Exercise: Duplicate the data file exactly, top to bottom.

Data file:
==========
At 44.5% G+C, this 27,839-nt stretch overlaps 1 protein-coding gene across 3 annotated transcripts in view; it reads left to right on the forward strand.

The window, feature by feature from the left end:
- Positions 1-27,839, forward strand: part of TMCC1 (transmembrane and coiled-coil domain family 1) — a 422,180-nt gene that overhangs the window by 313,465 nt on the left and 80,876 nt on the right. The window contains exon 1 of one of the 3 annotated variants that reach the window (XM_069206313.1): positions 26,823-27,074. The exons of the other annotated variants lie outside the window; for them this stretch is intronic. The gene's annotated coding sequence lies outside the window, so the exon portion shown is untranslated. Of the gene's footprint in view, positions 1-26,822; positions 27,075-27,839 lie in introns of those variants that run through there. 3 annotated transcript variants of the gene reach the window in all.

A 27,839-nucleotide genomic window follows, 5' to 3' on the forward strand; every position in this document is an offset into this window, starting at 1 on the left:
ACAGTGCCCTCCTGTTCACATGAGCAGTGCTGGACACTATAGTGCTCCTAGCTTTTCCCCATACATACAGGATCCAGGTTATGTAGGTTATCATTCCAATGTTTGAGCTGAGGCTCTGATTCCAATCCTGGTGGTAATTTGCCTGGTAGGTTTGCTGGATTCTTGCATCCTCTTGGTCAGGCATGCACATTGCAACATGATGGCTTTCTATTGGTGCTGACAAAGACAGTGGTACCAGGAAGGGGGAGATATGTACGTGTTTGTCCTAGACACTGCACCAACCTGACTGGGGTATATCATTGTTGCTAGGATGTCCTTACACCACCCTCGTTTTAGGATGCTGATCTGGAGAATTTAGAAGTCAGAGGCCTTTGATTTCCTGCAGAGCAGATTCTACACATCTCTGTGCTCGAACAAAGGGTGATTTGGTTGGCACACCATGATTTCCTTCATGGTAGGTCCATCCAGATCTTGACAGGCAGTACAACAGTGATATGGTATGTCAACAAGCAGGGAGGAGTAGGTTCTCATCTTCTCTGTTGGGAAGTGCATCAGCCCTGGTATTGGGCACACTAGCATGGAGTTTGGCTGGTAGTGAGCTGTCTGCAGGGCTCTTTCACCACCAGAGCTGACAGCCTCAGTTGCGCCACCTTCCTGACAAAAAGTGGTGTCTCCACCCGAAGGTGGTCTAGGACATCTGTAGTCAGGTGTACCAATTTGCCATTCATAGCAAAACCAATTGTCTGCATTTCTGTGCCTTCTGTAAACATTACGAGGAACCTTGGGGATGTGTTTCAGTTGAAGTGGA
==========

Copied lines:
At 44.5% G+C, this 27,839-nt stretch overlaps 1 protein-coding gene across 3 annotated transcripts in view; it reads left to right on the forward strand.

The window, feature by feature from the left end:
- Positions 1-27,839, forward strand: part of TMCC1 (transmembrane and coiled-coil domain family 1) — a 422,180-nt gene that overhangs the window by 313,465 nt on the left and 80,876 nt on the right. The window contains exon 1 of one of the 3 annotated variants that reach the window (XM_069206313.1): positions 26,823-27,074. The exons of the other annotated variants lie outside the window; for them this stretch is intronic. The gene's annotated coding sequence lies outside the window, so the exon portion shown is untranslated. Of the gene's footprint in view, positions 1-26,822; positions 27,075-27,839 lie in introns of those variants that run through there. 3 annotated transcript variants of the gene reach the window in all.

A 27,839-nucleotide genomic window follows, 5' to 3' on the forward strand; every position in this document is an offset into this window, starting at 1 on the left:
ACAGTGCCCTCCTGTTCACATGAGCAGTGCTGGACACTATAGTGCTCCTAGCTTTTCCCCATACATACAGGATCCAGGTTATGTAGGTTATCATTCCAATGTTTGAGCTGAGGCTCTGATTCCAATCCTGGTGGTAATTTGCCTGGTAGGTTTGCTGGATTCTTGCATCCTCTTGGTCAGGCATGCACATTGCAACATGATGGCTTTCTATTGGTGCTGACAAAGACAGTGGTACCAGGAAGGGGGAGATATGTACGTGTTTGTCCTAGACACTGCACCAACCTGACTGGGGTATATCATTGTTGCTAGGATGTCCTTACACCACCCTCGTTTTAGGATGCTGATCTGGAGAATTTAGAAGTCAGAGGCCTTTGATTTCCTGCAGAGCAGATTCTACACATCTCTGTGCTCGAACAAAGGGTGATTTGGTTGGCACACCATGATTTCCTTCATGGTAGGTCCATCCAGATCTTGACAGGCAGTACAACAGTGATATGGTATGTCAACAAGCAGGGAGGAGTAGGTTCTCATCTTCTCTGTTGGGAAGTGCATCAGCCCTGGTATTGGGCACACTAGCATGGAGTTTGGCTGGTAGTGAGCTGTCTGCAGGGCTCTTTCACCACCAGAGCTGACAGCCTCAGTTGCGCCACCTTCCTGACAAAAAGTGGTGTCTCCACCCGAAGGTGGTCTAGGACATCTGTAGTCAGGTGTACCAATTTGCCATTCATAGCAAAACCAATTGTCTGCATTTCTGTGCCTTCTGTAAACATTACGAGGAACCTTGGGGATGTGTTTCAGTTGAAGTGGA